Palestinian President Mahmoud Abbas is averse to resuming direct Middle East talks in the near future despite the Obama administration's "strong belief" that such negotiations could begin within days or weeks, Israel Radio reported on Friday, citing sources in Ramallah.
U.S. envoy George Mitchell was in the region this week, shuttling between Ramallah and Jerusalem for separate rounds of talks with Abbas and Prime Minister Benjamin Netanyahu. Mitchell has been moderating the proximity talks between the two sides for the last two months.
When asked when the U.S. envisioned the direct process could begin, State Department spokesman P.J. Crowley said: "This is a decision that is first and foremost up to Israeli and Palestinian leaders… I think we have a strong belief that at some point in time, direct negotiations will be renewed. Whether that's days from now, weeks from now, I don't think we're in a position to say at this point."
Mitchell met with Netanyahu on Friday in Jerusalem and will head to Ramallah on Saturday for talks with Abbas and Palestinian Prime Minister Salam Fayyad.
Abbas' Fatah party said on Thursday there should be no move to face-to-face Middle East peace talks sought by the United States without progress in the indirect talks it is mediating.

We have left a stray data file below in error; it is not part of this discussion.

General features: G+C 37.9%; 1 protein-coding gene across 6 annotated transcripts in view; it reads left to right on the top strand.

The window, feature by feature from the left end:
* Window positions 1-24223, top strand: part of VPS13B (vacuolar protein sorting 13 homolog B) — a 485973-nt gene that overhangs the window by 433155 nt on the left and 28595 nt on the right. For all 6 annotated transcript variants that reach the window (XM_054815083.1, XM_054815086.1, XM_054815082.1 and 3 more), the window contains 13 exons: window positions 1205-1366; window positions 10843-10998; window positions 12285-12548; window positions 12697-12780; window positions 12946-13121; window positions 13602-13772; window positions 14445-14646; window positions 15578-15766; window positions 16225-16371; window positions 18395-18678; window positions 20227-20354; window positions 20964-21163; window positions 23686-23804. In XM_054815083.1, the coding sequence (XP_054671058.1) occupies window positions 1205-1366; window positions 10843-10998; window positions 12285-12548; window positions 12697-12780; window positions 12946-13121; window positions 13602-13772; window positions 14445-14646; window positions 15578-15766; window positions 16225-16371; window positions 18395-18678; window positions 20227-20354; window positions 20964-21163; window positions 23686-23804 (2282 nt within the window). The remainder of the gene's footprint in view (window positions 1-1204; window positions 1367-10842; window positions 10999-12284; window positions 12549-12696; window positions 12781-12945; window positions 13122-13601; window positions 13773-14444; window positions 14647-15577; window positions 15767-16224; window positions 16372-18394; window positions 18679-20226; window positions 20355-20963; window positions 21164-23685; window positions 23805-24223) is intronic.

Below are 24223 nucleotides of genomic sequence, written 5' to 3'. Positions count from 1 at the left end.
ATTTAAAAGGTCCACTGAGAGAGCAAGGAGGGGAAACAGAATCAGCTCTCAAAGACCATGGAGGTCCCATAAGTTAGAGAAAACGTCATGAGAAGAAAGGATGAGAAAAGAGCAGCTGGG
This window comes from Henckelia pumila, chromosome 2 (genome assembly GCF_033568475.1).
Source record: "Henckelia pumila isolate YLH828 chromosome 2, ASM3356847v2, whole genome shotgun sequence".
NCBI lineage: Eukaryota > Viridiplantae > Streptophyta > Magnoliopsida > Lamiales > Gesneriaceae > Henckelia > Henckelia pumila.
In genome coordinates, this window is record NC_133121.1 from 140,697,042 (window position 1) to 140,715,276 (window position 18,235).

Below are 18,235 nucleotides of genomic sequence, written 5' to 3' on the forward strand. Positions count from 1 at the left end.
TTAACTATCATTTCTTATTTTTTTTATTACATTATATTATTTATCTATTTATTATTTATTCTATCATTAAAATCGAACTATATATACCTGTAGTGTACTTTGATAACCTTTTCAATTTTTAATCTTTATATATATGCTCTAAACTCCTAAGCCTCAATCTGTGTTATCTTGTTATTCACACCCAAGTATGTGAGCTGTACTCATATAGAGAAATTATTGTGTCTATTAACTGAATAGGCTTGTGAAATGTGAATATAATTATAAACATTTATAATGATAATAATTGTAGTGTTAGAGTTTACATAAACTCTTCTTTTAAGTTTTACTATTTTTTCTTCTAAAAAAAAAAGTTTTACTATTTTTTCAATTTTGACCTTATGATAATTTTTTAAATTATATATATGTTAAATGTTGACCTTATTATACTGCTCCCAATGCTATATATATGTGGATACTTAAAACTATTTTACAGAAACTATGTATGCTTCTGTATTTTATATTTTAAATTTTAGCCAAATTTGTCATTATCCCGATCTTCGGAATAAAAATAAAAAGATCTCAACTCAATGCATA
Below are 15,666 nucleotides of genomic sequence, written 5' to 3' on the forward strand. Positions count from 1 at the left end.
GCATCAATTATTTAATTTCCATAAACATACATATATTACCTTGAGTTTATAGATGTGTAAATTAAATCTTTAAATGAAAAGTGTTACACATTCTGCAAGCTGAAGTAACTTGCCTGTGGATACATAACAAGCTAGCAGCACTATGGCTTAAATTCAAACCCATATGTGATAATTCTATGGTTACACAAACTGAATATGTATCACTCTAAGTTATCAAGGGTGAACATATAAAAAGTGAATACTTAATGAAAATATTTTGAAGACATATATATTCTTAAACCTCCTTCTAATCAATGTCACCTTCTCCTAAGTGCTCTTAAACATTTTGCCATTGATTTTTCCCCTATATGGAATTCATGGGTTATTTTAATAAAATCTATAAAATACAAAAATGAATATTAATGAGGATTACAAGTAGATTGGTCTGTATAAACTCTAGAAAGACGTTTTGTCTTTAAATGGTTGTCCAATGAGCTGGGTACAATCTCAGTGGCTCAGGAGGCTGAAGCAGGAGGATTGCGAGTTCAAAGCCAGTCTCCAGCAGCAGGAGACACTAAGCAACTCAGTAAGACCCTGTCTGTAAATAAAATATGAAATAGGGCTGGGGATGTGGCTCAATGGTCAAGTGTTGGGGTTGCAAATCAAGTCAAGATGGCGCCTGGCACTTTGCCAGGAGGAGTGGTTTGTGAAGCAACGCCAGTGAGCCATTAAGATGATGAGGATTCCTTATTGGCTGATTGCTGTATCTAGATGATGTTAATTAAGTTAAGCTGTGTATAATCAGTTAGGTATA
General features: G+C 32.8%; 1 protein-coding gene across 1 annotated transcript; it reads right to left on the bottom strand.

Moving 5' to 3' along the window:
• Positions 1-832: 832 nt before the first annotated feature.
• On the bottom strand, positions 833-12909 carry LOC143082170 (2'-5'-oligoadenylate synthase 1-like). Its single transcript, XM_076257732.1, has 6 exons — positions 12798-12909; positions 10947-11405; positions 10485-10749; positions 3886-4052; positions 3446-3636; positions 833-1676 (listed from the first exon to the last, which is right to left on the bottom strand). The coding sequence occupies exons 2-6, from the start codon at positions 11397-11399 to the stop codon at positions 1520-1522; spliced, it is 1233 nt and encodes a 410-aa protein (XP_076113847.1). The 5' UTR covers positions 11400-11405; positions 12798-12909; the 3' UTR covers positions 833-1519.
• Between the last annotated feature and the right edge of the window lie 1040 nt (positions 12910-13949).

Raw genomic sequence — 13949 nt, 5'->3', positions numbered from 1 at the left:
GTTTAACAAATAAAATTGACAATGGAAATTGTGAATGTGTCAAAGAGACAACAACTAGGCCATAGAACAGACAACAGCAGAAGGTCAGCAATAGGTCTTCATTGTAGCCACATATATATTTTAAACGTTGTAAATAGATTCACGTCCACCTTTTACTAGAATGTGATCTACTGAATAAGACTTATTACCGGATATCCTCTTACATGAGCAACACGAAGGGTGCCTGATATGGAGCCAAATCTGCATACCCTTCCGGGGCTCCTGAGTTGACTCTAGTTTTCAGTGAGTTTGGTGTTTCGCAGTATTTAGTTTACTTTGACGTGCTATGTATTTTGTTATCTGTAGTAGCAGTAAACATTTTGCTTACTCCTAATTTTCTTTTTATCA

The Palestinian leader is facing pressure from Washington to agree to direct negotiations with Netanyahu - who says he is ready to start talks with the Palestinian leader right away.
But Abbas is wary of negotiating directly with an Israeli leader he believes unwilling to settle the Middle East conflict on terms acceptable to the Palestinians.
The Fatah statement, which criticized calls for a move to direct negotiations, illustrated the domestic pressure Abbas is facing to resist more direct peace talks with Israel.
The Palestinian leader has been a central figure in years of fruitless diplomacy aimed at negotiating the creation of a Palestinian state alongside Israel.
Fatah blamed a "lack of credibility" on the part of Israel for a lack of progress in the indirect talks.
The Israeli approach would "cement itself ... if there is a move to direct negotiations", the Fatah statement said, urging Palestinians to rally around the leadership.
Abbas says the indirect talks should make progress towards agreement on the borders of the state the Palestinians aim to establish alongside Israel on land it captured in the 1967 Six-Day War and security arrangements for the "two-state solution".
In a speech last Saturday, he also said Israel must halt building settlements on occupied land. But he did not repeat his demand for a full settlement halt as a condition for direct talks with Netanyahu.
Netanyahu has said he is willing to discuss right away the future of Jewish settlements if the Palestinians enter direct talks.
George Giacaman, a political scientist at Birzeit University in the West Bank, said the pressure on Abbas to resume direct talks with Israel would be "immense".
"The main issue is how to go back to direct negotiations without completely losing face," he said. "I don't know that a return to direct talks is inevitable."
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